A prancing horse in the centre of Maranello. Inaugurated in June 2017 and installed on the roundabout in the middle of town, the prancing horse sculpture is in the geographical and symbolic heart of Maranello, immediately catching the eye of anyone arriving from outside. The wrought sheet metal sculpture is 3 metres high. It has been specially coated to provide the greatest possible protection against the weather.
The prancing horse is the official symbol of Ferrari. It derives from the one used during the First World War by Italian aviator Francesco Baracca (1888–1918). Bestowed on Enzo Ferrari as a good luck charm by Baracca’s mother herself in 1923, over the years it would become the emblem of the Ferrari brand and its racing team.
The roundabout where the Via Claudia and Via Giardini roads meet is dominated by a Prancing Horse. Three metres high, it is in wrought sheet metal and is lit up at night with LEDs of varying colours. To create it, artists Fabrizio Magnani and Alberto Poggioli studied both the two-dimensional logo and the actual forms of flesh and blood horses.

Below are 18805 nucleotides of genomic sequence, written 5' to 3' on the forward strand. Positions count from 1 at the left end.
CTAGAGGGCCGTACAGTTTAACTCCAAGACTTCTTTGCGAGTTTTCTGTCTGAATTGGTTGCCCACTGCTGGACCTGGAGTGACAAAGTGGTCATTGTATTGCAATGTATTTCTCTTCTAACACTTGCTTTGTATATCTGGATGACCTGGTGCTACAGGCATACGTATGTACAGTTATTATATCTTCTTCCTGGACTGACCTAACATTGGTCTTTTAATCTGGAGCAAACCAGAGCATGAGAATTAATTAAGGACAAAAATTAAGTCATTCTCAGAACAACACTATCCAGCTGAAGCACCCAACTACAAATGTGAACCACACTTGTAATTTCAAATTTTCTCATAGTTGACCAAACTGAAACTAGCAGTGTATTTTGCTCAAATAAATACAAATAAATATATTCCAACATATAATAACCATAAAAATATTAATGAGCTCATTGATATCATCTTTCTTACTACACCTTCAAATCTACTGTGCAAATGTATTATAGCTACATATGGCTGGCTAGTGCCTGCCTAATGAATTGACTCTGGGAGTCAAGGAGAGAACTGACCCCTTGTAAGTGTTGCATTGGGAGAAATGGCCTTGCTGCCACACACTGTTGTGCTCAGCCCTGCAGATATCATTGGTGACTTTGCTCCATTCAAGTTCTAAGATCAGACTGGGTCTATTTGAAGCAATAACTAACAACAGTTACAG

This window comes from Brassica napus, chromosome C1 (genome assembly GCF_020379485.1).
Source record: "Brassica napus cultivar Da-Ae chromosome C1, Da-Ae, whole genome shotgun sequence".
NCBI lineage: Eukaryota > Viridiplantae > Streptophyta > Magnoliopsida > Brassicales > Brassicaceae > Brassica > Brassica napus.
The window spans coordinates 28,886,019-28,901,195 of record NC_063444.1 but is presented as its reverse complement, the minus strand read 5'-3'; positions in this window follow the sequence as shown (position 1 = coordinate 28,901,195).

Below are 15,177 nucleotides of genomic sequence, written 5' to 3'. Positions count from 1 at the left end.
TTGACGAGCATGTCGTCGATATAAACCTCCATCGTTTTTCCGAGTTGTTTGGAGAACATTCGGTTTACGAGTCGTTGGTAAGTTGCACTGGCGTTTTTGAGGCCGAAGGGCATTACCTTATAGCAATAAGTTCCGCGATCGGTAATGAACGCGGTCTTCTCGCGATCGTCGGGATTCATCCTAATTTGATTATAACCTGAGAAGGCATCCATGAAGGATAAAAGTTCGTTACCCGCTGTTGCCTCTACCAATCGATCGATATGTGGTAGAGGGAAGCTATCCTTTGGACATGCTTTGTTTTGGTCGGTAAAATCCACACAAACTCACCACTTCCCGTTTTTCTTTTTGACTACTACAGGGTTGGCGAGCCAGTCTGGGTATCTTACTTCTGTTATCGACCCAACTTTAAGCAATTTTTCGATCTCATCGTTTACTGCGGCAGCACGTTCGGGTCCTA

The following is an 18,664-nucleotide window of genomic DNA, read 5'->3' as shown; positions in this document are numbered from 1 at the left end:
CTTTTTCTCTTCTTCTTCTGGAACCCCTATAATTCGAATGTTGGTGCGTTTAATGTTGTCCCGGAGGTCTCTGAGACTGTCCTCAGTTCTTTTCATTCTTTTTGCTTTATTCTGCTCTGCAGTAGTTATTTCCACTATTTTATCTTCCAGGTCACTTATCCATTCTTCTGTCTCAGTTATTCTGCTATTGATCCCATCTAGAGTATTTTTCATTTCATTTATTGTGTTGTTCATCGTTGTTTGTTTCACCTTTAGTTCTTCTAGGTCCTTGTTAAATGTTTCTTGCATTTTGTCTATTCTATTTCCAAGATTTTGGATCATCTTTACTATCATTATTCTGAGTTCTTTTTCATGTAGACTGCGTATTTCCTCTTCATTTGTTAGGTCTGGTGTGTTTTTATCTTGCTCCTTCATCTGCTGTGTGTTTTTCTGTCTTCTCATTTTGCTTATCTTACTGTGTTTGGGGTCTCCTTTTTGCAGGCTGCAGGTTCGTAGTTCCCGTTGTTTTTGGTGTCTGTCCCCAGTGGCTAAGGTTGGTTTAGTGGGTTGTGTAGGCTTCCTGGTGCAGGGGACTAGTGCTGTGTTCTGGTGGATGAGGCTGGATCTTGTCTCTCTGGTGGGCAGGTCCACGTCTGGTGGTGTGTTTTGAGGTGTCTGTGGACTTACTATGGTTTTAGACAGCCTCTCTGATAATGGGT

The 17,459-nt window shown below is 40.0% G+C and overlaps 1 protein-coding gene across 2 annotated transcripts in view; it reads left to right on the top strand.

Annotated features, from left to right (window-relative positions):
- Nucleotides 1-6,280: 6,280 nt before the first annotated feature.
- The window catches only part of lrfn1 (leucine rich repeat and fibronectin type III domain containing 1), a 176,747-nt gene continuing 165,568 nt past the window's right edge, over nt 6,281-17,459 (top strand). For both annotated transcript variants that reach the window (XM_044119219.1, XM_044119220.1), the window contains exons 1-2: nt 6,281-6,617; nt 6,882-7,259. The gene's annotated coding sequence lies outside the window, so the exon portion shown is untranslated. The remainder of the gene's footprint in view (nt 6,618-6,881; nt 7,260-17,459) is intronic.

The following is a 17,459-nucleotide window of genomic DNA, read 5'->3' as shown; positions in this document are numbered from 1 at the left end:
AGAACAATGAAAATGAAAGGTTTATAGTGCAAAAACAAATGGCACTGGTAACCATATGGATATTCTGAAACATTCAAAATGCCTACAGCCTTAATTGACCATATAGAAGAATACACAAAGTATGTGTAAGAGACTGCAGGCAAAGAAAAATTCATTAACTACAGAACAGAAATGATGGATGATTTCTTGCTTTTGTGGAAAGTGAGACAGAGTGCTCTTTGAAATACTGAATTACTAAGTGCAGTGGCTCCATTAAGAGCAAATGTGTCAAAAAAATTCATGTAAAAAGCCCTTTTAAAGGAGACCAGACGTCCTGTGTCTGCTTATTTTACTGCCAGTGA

It was put in place in 2017 and is now the iconic marker for anyone driving into the centre of Maranello.
Before becoming the symbol of Ferrari cars, the Prancing Horse was the emblem of aviator Lugo Francesco Baracca, awarded the Italian State’s gold medal in the First World War, who was shot down in 1918. Baracca had painted it on the fuselage of his plane, with the tail down and the mane seemingly blowing in the wind.
In 1923 Enzo Ferrari visited Ravenna as a driver: he competed in and won the first Savio circuit race. While there, he met Count and Countess Baracca, the flyer’s parents. It was Countess Paolina who suggested that he should use her son’s Prancing Horse on his cars. To bring you luck, she said.
No sooner said than done. Over the years, the only changes Enzo Ferrari made to the symbol were the yellow background (yellow is the colour of Modena) and a new position for the tail (held high). The Prancing Horse first appeared in 1932 on the cars of Scuderia Ferrari, founded in Modena in 1929 and affiliated to Alfa Romeo. When Enzo Ferrari decided to start his own car construction company, Alfa forbade him to use his name and the Prancing Horse on the new cars for five years. They both only reappeared in 1947 on the Spyder S125: the first Ferrari with the Prancing Horse to leave the Maranello plant.